Philadelphia Flyers: Loss to Montreal shows importance of Carter Hart

(Photo by Mitchell Leff/Getty Images)
(Photo by Mitchell Leff/Getty Images) /

In a predictable letdown game on Thursday night, the Philadelphia Flyers lost 4-1 to the Montreal Canadiens, a game that demonstrated the critical importance of the currently-shelved Carter Hart.

To be clear, the Philadelphia Flyers didn’t lose on Thursday because of netminder Alex Lyon. Though the Montreal Canadiens managed to pump four pucks past Carter Hart‘s replacement, the team just wasn’t good enough overall to warrant anything more than a sound defeat.

But in a roundabout sort of way, the game exemplified how this Flyers team will sink or swim without Hart. And that not only goes for the remainder of this season, but potentially the next decade, more or less.

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For a cautionary tale, look no further than to the other end of the ice on Thursday night to opposing goaltender Carey Price. Price was, for a large chunk of last decade, the best goaltender in the NHL. In his prime, he put up otherworldly numbers, the highlight of which was his 2014-15 season that saw him win the Hart Trophy as NHL MVP.

Yet despite being blessed with an all-world talent between the pipes, the Montreal Canadiens managed to advance past the first round of the playoffs just twice during that period. And Price couldn’t even manage to drag his club to the Cup Final a single time. He might ultimately be headed for the Hall of Fame, but his best years were essentially wasted.

We can all complain about the Flyers’ never-ending goaltending issues (which Hart has hopefully solved), but it might actually be worse to have the right guy in place and still fail to win anything, with Carey Price being just one of many examples we have seen.

Even though Price was excellent last night in turning aside 40 Flyers shots, he is now 32 years old with a massive $10.5 million cap hit. That kind of number absolutely drains a team’s finances and effectively makes a player impossible to trade when they have experienced the kind of decline that Price has. Yes, he looked good last night, but his numbers are way down from last year’s semi-bounceback after a downright poor 2017-18.

It appears that Montreal is now stuck in limbo with their highly-paid goalie. He will still have nights like he did Thursday, but the consistency is no longer there. Ultimately, the blame lies with Montreal management for giving him such a contract while failing to surround him with the necessary talent to truly challenge for a championship. It sure wasn’t Price’s fault.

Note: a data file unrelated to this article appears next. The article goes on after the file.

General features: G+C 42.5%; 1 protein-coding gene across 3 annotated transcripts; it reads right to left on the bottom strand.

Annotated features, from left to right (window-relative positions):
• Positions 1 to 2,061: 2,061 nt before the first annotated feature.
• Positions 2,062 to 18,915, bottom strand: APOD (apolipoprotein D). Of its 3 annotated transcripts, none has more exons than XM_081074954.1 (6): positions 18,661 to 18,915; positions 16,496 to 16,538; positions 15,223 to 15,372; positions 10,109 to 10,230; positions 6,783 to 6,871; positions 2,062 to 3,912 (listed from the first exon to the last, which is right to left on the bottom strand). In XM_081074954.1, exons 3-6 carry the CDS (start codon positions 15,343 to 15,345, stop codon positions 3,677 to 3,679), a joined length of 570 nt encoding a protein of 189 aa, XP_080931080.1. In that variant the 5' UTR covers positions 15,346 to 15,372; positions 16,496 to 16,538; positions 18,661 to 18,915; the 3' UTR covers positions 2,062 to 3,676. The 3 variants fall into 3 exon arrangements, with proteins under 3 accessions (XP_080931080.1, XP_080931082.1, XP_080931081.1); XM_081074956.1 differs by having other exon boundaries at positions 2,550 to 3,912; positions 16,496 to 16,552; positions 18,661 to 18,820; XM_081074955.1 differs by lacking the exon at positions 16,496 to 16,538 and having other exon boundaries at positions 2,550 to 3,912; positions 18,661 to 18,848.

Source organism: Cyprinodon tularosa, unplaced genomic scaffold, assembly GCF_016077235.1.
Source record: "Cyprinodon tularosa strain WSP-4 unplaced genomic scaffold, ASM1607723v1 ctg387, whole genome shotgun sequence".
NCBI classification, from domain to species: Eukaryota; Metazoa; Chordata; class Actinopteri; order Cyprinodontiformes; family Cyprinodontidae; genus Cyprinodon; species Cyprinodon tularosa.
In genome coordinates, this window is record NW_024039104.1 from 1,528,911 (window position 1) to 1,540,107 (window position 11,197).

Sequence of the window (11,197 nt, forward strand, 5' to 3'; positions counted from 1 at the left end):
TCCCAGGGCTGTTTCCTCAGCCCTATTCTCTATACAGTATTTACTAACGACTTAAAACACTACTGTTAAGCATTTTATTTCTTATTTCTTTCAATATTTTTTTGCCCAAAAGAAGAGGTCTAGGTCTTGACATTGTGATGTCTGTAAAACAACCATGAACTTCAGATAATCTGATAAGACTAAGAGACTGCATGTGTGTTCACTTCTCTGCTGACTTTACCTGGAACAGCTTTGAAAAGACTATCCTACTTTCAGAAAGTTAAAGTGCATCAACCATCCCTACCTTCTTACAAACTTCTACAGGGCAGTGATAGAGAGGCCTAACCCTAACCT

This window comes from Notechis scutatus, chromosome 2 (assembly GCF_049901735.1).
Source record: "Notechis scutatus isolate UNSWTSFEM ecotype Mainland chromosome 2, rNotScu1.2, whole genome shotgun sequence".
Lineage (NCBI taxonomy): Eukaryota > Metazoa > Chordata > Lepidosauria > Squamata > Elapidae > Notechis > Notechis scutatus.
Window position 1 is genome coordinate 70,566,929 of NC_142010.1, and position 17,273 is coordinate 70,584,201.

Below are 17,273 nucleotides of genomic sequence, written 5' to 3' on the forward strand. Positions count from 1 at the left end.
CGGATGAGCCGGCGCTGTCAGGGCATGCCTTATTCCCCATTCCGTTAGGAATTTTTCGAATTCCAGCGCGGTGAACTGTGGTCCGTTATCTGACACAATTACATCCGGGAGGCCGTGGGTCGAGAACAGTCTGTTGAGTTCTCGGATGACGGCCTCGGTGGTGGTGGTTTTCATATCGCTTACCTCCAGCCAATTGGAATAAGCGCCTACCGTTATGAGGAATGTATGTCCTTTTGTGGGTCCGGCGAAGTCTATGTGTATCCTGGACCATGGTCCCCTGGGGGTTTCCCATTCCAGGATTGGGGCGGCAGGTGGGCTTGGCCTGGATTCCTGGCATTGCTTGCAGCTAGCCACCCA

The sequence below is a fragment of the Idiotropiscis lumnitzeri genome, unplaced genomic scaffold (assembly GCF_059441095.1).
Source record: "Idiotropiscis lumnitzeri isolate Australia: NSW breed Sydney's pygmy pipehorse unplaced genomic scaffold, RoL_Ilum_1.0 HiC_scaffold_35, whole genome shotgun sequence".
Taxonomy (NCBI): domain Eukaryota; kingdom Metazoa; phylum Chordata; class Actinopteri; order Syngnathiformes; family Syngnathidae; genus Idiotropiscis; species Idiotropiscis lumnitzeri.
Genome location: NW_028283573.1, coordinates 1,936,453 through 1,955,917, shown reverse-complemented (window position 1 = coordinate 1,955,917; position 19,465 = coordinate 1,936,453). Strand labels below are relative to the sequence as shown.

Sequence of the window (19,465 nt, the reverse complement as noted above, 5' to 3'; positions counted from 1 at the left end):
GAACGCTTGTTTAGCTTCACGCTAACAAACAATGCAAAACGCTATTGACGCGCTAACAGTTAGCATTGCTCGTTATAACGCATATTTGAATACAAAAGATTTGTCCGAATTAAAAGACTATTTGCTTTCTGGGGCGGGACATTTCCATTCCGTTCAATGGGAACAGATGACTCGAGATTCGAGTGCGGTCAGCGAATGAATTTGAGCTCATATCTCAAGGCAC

Flyers beware.

Carter Hart will be back in short order, with the upcoming all-star break and bye week meaning that he will only miss a handful of games. And though he has not been a world-beater this year, he at least has the potential of delivering a spectacular performance on any given night that could give the Flyers a chance to steal a point or two even when they play like they did on Thursday.

No disrespect to Alex Lyon, but he’s not going to be putting the team on his back anytime soon. Couple this with the fact that Brian Elliott‘s usage has to be closely monitored, and Hart’s return becomes even more crucial.

The decisive stamp of 2019-20 being a “success” or “failure” hinges completely on Hart returning early enough from his injury and playing well enough to get the Flyers back into the playoffs. Once there, all bets are off. But they will have an early tee time if Hart either misses too much time or isn’t good enough down the stretch.

Carey Price’s career trajectory shows us that even the best goalies only get a finite amount of cracks at accomplishing something special. We can only hope that Hart will achieve the kind of peak that Price did. But some day in the future, Hart will become Price. Older, not as good, and possibly being paid for past performance instead of current value.

The difference is that there is still a ton of time for Carter Hart and the Flyers to get it right. But that time will start as soon as he takes the Flyers’ crease for his next game. The clock is always ticking, even if you don’t notice it.

Hart needs to deliver his best, and the Flyers must uphold their end of the bargain by putting a team around him that will compete for and finally win a Stanley Cup. Otherwise, excellent statistics will just be window dressing in the end.

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When we look back on Hart’s career in many years, it could have gone any number of ways. And if we’re comparing him to the likes of Carey Price, that will be fantastic. But the most important questions are “Was he able to take his team to heights that Price never could?” and “Did Flyers management make sure that they maximized his best years?”